Extracts of Sida cordifolia contain polysaccharides possessing immunomodulatory activity and rosmarinic acid compounds with antibacterial activity

Haroon Iqbal, Claire L Wright, Sue Jones, Goncalo Rosas da Silva, John McKillen, Brendan F Gilmore, Owen Kavanagh, Brian D Green

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BACKGROUND: The overuse of antibiotics has led to increased antimicrobial resistance, but plant-derived biological response modifiers represent a potential alternative to these drugs. This investigation examined the immunomodulatory and antibacterial activities of Sida cordifolia (used in ethnomedicinal systems to treat infectious disease).

METHODS: Successive extractions were performed from the roots of these plants in hexane, chloroform, methanol and water. Immunomodulatory activity was determined in a series of experiments measuring the responses of splenocytes, macrophages and an in vivo model of innate immunity (Galleria mellonella). Antibacterial activity was assessed by determining minimum inhibitory/bactericidal concentrations (MIC/MBCs) for various Gram-positive and Gram-negative bacterial strains.

RESULTS: Immunomodulatory activity was confined to the aqueous extract, and further fractionation and biochemical analysis yielded a highly potent polysaccharide-enriched fraction (SCAF5). SCAF5 is a complex mixture of different polysaccharides with multiple immunomodulatory effects including immune cell proliferation, antibody secretion, phagocytosis, nitric oxide production, and increased expression of pro-inflammatory cytokines. Furthermore, Galleria mellonella pre-treated with SCAF5 produced more haemocytes and were more resistant (P < 0.001) to infection with methicillin-resistant Staphylococcus aureus (MRSA) with a 98% reduction in bacterial load in pre-treated larvae compared to the negative control. The antibacterial activity of Sida cordifolia was confined to the methanolic fraction. Extensive fractionation identified two compounds, rosmarinic acid and its 4-O-β-d-glucoside derivative, which had potent activity against Gram-positive antibiotic-resistant bacteria, including MRSA.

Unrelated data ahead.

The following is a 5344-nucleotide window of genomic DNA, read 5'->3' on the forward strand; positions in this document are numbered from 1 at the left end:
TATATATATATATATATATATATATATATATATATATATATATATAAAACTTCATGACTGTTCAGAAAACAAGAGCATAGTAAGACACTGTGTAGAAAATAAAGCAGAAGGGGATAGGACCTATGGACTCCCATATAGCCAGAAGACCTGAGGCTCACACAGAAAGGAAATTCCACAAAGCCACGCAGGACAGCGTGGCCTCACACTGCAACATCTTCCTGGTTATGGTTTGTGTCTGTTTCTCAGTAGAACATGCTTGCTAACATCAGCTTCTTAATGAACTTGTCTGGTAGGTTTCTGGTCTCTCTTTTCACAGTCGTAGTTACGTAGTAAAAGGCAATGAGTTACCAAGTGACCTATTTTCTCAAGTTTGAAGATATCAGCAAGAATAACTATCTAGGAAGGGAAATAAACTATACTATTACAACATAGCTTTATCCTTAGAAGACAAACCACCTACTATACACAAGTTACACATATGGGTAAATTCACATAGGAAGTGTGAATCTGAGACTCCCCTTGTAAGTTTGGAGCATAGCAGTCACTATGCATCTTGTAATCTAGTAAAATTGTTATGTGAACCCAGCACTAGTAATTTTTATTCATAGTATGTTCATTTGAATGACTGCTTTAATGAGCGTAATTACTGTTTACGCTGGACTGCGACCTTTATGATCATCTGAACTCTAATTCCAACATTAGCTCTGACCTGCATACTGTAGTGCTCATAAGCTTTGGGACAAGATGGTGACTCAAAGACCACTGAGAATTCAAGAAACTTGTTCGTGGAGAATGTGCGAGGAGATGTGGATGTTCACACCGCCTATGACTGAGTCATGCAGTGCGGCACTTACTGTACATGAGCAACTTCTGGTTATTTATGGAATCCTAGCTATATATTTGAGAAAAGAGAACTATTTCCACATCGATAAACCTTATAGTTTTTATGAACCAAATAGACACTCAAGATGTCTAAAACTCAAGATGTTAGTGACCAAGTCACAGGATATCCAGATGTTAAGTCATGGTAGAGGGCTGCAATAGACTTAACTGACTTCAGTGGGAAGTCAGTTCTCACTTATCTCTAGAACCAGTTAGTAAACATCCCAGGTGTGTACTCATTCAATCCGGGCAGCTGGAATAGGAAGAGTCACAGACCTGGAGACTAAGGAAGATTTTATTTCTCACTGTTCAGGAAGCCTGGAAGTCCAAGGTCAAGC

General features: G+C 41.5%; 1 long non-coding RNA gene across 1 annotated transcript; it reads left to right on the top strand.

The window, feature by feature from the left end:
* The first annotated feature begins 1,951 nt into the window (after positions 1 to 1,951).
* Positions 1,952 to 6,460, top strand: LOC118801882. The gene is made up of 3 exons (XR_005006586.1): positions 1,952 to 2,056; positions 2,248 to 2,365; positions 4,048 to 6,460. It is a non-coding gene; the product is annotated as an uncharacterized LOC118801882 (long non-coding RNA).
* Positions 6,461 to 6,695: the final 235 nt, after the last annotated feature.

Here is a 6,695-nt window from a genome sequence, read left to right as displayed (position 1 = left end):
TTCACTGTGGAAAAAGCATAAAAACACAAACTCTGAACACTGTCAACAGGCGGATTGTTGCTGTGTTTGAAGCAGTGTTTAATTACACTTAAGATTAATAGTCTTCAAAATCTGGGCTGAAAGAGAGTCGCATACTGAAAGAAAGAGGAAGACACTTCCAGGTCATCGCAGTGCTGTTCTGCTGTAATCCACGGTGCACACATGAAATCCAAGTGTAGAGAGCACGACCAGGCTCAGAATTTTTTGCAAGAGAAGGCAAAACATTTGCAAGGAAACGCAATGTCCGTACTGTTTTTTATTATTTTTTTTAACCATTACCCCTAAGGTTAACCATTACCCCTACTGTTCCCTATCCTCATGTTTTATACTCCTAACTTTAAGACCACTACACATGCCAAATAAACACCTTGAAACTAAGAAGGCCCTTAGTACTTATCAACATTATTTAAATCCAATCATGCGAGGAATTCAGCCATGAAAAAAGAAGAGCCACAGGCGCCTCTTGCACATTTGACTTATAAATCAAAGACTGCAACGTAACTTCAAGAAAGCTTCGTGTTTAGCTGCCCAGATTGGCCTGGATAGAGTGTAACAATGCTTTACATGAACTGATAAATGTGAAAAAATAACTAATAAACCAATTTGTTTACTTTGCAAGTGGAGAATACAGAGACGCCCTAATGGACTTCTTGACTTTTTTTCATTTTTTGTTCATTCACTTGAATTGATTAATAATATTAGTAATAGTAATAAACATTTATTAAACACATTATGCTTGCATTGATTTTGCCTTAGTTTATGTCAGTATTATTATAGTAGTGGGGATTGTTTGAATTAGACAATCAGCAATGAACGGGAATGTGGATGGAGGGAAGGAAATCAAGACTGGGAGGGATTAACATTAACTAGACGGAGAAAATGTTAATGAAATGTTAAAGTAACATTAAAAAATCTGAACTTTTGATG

CONCLUSIONS: Sida cordifolia counters bacterial infections through a dual mechanism, and immunomodulatory polysaccharides from this plant should be isolated and characterised to realise their potential as anti-infective agents. Such properties could be developed as an antibiotic alternative (1) in the clinic and (2) alternative growth promoter for the agri-food industry.

Original languageEnglish
Article number27
JournalBMC complementary medicine and therapies
Publication statusPublished - 27 Jan 2022

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© 2022. The Author(s).


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